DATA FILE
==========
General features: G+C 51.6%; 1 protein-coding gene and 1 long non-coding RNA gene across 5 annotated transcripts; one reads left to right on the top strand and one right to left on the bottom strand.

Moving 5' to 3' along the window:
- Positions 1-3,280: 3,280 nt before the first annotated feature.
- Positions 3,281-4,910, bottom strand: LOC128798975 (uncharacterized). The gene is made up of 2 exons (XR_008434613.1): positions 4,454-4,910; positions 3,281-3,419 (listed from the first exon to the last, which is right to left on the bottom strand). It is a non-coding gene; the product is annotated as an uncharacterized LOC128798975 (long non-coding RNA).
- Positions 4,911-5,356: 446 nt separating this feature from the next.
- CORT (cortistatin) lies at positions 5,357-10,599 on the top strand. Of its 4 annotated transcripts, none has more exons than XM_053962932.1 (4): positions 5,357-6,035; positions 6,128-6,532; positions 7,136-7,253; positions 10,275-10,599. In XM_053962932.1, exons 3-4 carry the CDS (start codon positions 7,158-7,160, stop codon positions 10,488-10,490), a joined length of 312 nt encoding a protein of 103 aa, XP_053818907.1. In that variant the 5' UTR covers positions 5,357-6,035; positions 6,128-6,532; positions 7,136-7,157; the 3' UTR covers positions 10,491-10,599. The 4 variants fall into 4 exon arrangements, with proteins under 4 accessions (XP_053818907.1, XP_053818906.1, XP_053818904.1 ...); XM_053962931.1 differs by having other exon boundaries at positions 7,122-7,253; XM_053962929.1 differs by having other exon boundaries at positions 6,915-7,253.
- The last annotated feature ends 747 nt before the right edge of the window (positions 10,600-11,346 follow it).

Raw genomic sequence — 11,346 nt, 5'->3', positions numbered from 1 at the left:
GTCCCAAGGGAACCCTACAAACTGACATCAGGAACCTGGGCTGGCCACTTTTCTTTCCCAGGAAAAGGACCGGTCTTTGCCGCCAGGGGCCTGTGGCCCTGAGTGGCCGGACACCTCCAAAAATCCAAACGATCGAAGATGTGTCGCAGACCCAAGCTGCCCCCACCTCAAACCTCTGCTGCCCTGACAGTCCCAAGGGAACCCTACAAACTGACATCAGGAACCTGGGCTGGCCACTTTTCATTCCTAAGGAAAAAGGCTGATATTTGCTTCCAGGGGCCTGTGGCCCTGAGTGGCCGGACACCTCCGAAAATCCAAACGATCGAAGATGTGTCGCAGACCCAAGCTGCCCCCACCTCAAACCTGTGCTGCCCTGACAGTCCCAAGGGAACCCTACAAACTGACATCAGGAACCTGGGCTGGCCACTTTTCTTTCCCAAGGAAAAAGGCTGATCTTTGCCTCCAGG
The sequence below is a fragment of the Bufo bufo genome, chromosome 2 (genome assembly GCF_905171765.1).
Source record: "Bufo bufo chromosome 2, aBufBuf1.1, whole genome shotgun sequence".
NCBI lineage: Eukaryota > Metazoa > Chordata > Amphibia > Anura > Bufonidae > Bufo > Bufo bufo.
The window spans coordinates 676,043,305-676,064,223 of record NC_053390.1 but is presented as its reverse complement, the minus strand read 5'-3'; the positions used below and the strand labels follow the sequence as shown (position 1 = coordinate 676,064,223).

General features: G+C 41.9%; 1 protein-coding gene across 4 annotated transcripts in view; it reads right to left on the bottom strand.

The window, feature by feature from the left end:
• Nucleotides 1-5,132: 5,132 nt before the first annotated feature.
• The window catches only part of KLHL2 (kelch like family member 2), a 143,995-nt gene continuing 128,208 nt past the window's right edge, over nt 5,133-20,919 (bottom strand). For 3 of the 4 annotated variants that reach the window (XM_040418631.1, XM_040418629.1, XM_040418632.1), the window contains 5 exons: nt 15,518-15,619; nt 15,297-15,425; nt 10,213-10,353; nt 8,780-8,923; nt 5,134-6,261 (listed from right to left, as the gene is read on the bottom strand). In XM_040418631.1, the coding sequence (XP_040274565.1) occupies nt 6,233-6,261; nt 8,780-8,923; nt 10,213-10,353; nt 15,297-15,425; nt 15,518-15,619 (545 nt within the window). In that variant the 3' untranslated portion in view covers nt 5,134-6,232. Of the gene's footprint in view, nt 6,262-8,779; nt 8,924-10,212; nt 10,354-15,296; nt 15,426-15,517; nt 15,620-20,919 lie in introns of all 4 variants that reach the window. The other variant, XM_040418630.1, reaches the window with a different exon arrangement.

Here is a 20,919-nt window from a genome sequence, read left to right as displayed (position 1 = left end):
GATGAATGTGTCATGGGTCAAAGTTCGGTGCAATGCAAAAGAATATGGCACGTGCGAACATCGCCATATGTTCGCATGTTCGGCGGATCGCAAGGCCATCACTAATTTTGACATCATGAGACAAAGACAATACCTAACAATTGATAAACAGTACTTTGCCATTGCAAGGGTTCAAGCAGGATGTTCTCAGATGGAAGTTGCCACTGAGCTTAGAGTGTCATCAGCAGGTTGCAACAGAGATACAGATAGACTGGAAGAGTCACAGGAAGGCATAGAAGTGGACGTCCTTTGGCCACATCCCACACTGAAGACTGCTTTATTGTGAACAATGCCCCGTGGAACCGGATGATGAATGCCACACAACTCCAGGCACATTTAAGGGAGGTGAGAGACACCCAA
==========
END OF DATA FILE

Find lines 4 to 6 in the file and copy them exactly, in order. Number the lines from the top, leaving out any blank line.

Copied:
- Positions 3,281-4,910, bottom strand: LOC128798975 (uncharacterized). The gene is made up of 2 exons (XR_008434613.1): positions 4,454-4,910; positions 3,281-3,419 (listed from the first exon to the last, which is right to left on the bottom strand). It is a non-coding gene; the product is annotated as an uncharacterized LOC128798975 (long non-coding RNA).
- Positions 4,911-5,356: 446 nt separating this feature from the next.
- CORT (cortistatin) lies at positions 5,357-10,599 on the top strand. Of its 4 annotated transcripts, none has more exons than XM_053962932.1 (4): positions 5,357-6,035; positions 6,128-6,532; positions 7,136-7,253; positions 10,275-10,599. In XM_053962932.1, exons 3-4 carry the CDS (start codon positions 7,158-7,160, stop codon positions 10,488-10,490), a joined length of 312 nt encoding a protein of 103 aa, XP_053818907.1. In that variant the 5' UTR covers positions 5,357-6,035; positions 6,128-6,532; positions 7,136-7,157; the 3' UTR covers positions 10,491-10,599. The 4 variants fall into 4 exon arrangements, with proteins under 4 accessions (XP_053818907.1, XP_053818906.1, XP_053818904.1 ...); XM_053962931.1 differs by having other exon boundaries at positions 7,122-7,253; XM_053962929.1 differs by having other exon boundaries at positions 6,915-7,253.